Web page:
why aren't the same tone woods used for acoustics and solidbodies?? Just curious. Would a spruce or cedar solid body sound bad? would a mohogany or alder acoustic sound bad? I hope this turns into an interesting discussion.
Originally posted by Mark C
Hard to find spruce or cedar thick enough to make a solid body. I have a spruce body strat, sounds really good and it's very light.
Originally posted by Mark C
Some answers on my spruce strat.
The body was made by a local luthier who is no longer doing guitars. A friend of mine had a guitar shop and we knew about the story that Virginia (Eric's 54) was possibly made out of spruce, so this guy asked our luthier friend about the possibility. He hunted around and found enough spruce to make three two piece bodies and one butcher block body. I have one and Pedro 58 has one. Since then, Pedro found some more spruce, although not as pretty as the first strat bodies, it seems to be light and fairly resonant (it taps nicely), and I've cut out a Tele body for myself that is currently drying and awaiting clear coat over the color coat. I don't know where he got the wood, but if you hunt around I'm sure it can be found - usually most luthier suppliers cut spruce down to a thickness for guitar tops. USA Custom guitars will cut a body out of wood supplied by the customer, so that's an option.
As for what spruce does for a guitar:
My strat is very light, like a lightweight 50's strat. Very acoustically alive as well and I'd say mine sounds a lot like a swamp ash bodied strat, yet the highs seem to be a little smoother. Maybe like a cross between the tone of alder and ash. I don't think most players would be disappointed by the tone of a spruce bodied guitar to say the least. As for softness, yes it is softer and more susceptible to dings than alder or ash and the finish likes to sink in showing grain lines. Haven't had any structural problems, and I've been playing the guitar for almost ten years.
Originally posted by Shades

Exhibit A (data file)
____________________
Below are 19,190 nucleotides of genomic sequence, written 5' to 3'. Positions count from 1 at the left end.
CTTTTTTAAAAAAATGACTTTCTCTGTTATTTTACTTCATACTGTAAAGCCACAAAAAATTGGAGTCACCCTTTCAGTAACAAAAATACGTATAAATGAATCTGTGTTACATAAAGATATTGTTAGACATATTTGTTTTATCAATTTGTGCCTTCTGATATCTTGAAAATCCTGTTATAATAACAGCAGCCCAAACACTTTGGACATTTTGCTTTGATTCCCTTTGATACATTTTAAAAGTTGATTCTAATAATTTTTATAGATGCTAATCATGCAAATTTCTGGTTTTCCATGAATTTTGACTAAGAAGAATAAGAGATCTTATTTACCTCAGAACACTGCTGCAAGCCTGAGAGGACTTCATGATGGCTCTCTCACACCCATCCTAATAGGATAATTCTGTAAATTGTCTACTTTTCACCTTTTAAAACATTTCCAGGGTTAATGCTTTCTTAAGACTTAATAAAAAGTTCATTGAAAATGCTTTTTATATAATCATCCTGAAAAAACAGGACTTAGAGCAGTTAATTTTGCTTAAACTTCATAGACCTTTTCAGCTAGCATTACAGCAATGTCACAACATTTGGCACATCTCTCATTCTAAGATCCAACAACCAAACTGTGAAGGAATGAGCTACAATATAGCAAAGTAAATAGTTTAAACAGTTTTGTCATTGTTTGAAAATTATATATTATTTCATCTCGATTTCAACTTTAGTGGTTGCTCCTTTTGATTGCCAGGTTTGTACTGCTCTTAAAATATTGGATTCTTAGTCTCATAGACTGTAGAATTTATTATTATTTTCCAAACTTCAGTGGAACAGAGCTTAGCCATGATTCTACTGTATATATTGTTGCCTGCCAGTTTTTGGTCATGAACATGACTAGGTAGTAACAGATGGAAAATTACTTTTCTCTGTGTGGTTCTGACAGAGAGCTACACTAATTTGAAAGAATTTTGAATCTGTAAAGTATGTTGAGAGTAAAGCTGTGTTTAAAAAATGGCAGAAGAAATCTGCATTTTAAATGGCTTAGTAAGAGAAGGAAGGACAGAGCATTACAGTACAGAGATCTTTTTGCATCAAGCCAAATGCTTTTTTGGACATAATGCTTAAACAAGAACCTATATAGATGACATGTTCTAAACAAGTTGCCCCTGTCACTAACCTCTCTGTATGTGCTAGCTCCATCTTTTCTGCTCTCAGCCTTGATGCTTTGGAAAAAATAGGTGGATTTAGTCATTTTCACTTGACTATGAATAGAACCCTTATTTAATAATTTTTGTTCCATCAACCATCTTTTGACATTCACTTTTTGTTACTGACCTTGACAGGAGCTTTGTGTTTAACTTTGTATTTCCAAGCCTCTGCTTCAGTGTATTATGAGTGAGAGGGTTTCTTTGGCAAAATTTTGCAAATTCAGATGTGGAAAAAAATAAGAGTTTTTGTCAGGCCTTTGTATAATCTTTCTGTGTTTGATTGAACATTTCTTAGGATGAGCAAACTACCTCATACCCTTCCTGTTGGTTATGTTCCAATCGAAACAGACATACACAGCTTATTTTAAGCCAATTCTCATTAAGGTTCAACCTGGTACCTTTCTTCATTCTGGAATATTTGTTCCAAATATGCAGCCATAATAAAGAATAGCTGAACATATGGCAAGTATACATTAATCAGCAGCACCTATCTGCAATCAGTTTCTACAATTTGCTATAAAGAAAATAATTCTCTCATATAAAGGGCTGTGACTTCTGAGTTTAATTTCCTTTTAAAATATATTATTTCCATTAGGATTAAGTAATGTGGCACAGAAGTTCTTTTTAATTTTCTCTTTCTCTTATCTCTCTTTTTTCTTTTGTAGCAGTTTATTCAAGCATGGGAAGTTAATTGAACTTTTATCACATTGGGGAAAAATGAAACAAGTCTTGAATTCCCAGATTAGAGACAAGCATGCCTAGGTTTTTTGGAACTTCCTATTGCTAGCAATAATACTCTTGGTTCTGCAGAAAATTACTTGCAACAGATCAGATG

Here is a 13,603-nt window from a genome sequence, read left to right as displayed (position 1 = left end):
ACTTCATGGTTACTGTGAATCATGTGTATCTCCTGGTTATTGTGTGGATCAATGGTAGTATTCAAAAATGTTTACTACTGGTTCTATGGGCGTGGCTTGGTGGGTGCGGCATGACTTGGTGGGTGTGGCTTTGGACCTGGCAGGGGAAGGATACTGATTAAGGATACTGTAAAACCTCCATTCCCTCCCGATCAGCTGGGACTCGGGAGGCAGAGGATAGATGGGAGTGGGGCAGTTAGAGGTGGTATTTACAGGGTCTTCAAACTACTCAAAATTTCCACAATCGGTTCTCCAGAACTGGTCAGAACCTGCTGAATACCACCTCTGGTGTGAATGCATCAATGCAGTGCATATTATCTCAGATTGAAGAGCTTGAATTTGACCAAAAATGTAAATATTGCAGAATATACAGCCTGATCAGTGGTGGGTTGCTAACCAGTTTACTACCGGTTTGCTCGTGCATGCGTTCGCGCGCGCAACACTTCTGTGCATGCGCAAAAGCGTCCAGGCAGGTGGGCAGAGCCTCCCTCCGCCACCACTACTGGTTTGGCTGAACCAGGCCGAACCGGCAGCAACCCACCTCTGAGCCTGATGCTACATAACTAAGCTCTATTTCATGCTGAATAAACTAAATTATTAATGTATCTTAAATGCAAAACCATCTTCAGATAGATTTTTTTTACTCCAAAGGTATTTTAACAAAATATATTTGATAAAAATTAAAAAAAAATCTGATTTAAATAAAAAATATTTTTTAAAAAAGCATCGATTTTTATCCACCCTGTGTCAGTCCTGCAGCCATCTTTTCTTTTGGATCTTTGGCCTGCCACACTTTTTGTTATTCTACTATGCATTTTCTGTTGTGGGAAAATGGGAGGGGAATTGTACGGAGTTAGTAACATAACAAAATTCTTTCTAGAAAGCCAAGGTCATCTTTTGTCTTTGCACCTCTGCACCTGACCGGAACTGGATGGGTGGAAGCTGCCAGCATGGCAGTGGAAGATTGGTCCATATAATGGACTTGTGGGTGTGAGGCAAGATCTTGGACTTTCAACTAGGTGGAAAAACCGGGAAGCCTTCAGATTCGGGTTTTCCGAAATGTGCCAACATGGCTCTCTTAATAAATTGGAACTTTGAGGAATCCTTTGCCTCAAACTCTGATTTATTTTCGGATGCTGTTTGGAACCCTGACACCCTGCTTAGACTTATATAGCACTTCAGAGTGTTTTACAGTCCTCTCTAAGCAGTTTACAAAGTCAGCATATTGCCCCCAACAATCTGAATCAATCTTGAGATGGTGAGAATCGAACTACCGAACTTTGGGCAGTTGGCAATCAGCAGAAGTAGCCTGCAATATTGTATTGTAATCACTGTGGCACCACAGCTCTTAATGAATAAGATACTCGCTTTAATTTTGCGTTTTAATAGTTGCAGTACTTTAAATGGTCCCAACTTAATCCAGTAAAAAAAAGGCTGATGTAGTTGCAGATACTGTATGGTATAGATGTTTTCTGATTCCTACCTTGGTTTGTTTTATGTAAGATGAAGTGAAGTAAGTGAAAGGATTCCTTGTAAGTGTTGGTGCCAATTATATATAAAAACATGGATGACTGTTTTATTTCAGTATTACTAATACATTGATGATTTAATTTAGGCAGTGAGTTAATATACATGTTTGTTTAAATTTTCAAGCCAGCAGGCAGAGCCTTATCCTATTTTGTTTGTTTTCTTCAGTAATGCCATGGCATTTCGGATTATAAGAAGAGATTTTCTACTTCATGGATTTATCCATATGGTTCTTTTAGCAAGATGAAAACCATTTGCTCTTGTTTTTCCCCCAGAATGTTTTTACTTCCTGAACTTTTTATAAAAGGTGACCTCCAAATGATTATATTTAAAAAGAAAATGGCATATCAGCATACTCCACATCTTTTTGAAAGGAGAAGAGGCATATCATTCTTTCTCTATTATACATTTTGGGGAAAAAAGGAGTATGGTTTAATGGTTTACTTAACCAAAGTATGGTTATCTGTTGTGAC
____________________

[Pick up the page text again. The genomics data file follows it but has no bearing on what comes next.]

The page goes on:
Some of the woods used for acoustics work well on electrics others don't. The physical working principles between a solidbody and an acoustic are different. That said I make both spruce and cedar solidbodies. Matched up properly to both the right design and the right neck woods and electronics they have a great open chime to them.
Rosewoods are the most common example. One of the most common acoustic woods, is has a highly reflective function in acoustics. It can be used to make nice (but very different sounding) electrics but isn't used much for electric as it is much easier to get a bad result than a good one by just grabbing a piece of rosewood for a solidbody. Walnut and ebony are other back and side woods that work well on acoustic but don't work (IMO) for electric solid. Also Tops are chosen with a strength to weight ratio and elasticity to density ratio for acoustics, where it will need to funtion as a moving plate (basically a direct coupled wood speaker cone, braced to control frequency and withstand string tension) this is an entirely different approach to sound production than in a solidbody.Originally posted by bobbystroker
Can you elaborate a little on this? Besides the spruce and cedar, what other woods are commonly used for acoustics but not commonly used for solid bodies and vice versa. And what about makes a wood more suited to one application than the other?
I use quite a bit of Spanish Cedar and love it. It is a bit hard to work with but that doesn't bug me much......The taste however..../Yuck!!!! that sawdust gets in your nose and drains down into your throat and it has to be one of the most Bitter tastes on earth.Originally posted by Denyle_Guitars
I've used spanish cedar in the past and really like the end product (very light, excellent tone) but it's very difficult to work with.